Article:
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2011 Ryders Goggles

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Sunday, January 02, 2011

We've had plenty of time with the new Shore goggles to see how they perform in B.C.'s infamously wet and cold Fall riding conditions - any eyewear's worst nightmare.



Eye protection is something many riders donít take seriously enough, but good goggles or glasses should be in everyone's riding kit. On top of doing the more obvious job of keeping your vision clear, goggles also protect your eyes from damage. An eye injury from riding, or anything for that matter, can leave you worse off than a broken femur and torn ACL, not to mention that those injuries could be the direct result of not being able to see clearly. Having functional, adequate, and even stylish protection should be important to every rider out there.

Ryders Eyewear is a local Canadian company based out of North Vancouver, B.C., so you can be sure that these guys know a thing or two about making eye wear for riding in nasty conditions. They also work with riders such as Shaums March, Ryan Leech, Jay Hoots, and the Norco Factory Team to further dial things in. The Shore's are one of two goggle options from Ryders designed specifically for downhill and free ride mountain biking and are designed for fit inside full-face helmets. I tested the Shore goggles in many different conditions and in many different places in B.C. On the classic wet and foggy days that the North Shore is famous for, the goggles were right at home and performed quite well. Typically in the past, I have had non-stop fogging issues with any goggles or glasses that Iíve tried to wear in these conditions; however, the Shore surprised me in this regard - they fogged up less than any others that I've ever used. Both lens types only fogged slightly when we stopped for a breather, but as soon as you got moving with a bit of air flow through the vents, the lenses cleared right up. Again, on a cool, crisp Fall morning in Lillooet where I was bundled up in full armor to keep warm for some late season riding, the Shore goggles stayed crystal clear all day. In the dampest and coldest conditions that Iím willing to suffer through for a ride, the Ryders Shore goggles have performed above and beyond expectations.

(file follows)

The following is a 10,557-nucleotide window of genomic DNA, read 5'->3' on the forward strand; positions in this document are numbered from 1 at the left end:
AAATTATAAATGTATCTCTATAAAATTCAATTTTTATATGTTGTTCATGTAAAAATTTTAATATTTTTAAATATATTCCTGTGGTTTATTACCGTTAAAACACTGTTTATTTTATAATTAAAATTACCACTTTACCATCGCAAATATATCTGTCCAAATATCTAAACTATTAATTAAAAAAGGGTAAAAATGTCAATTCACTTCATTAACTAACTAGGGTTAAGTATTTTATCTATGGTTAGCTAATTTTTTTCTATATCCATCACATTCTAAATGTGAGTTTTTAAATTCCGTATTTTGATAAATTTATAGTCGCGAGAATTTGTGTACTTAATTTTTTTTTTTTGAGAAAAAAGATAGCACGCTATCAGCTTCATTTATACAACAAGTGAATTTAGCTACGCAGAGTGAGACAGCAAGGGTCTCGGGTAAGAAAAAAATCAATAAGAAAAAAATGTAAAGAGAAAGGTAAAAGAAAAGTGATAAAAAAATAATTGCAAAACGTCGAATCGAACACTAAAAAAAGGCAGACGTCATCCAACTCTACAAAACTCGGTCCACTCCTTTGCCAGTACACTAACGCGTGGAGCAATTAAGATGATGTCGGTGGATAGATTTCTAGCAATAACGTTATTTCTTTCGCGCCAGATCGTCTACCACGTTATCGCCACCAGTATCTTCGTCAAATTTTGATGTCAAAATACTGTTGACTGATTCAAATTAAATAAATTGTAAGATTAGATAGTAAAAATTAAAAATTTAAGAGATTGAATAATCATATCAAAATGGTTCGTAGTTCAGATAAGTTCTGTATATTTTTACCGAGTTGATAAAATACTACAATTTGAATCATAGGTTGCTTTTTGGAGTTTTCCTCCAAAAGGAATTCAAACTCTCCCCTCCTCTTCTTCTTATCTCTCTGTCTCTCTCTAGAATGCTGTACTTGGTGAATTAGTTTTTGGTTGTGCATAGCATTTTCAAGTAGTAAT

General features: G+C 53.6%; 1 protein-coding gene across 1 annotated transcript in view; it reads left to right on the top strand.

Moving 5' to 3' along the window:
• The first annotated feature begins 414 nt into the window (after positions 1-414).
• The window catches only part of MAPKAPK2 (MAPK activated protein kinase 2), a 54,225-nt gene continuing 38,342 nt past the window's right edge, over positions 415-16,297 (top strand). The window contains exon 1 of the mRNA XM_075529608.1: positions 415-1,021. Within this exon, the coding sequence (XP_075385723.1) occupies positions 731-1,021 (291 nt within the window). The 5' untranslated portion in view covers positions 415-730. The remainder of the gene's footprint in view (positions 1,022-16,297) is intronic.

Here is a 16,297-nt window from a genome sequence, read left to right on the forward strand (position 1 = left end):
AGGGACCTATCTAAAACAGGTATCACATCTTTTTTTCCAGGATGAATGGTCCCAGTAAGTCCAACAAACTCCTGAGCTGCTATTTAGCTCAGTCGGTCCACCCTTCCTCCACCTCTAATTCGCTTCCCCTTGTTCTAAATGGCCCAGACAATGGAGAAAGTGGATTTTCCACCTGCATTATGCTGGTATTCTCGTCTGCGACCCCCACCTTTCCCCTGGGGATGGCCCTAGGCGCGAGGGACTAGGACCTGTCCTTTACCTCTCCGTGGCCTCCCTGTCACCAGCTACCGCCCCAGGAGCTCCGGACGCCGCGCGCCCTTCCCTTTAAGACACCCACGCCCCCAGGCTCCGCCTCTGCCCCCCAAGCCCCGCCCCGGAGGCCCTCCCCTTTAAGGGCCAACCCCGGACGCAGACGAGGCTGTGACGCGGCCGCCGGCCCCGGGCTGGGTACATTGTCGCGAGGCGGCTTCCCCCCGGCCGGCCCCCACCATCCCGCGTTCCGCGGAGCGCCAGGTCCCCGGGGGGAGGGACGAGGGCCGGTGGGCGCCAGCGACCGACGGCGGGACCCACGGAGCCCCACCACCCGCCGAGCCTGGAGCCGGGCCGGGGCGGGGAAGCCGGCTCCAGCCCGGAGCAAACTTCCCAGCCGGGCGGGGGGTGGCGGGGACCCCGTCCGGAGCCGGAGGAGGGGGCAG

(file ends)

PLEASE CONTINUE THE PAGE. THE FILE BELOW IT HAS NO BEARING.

I used the Shore goggles with both the clear and polarized lenses. At first, I questioned why a goggle called ďthe ShoreĒ would come with a polarized lens due to the lack of light on most North Shore trails, but surprisingly, the polarized lens were great for about 90% of our light conditions. The polarized lens cut down the glare in bright conditions, but do not over-darken the light in darker conditions. On a sunny day in dense trees, the polarized lenses were awesome for avoiding getting blinded by blotchy sunshine making its way through the trees. I found this especially useful at Whistler, where riders are constantly led in and out of the trees at high speeds. If you plan to use your goggles primarily for dark and wet conditions, then the clear lens is right for you. And if you canít make your mind up, you can pick up a spare clear lens which you can interchange with the polarized lens before any ride.

Overall, we were very impressed by the Shore goggles by Ryders Eyewear - they fit all of the helmets tested well and were very resistant to fogging. Itís important to remember that goggles are not just there to look good - every rider, from pro downhill racers to weekend warriors, should consider having eye protection in some form or another. The Shore goggles are a great option for anyone who wants a durable goggle that wonít fog up and are usable in a wide range of light conditions. The impressive retail price also makes them a winner in our books.
Mad March INC.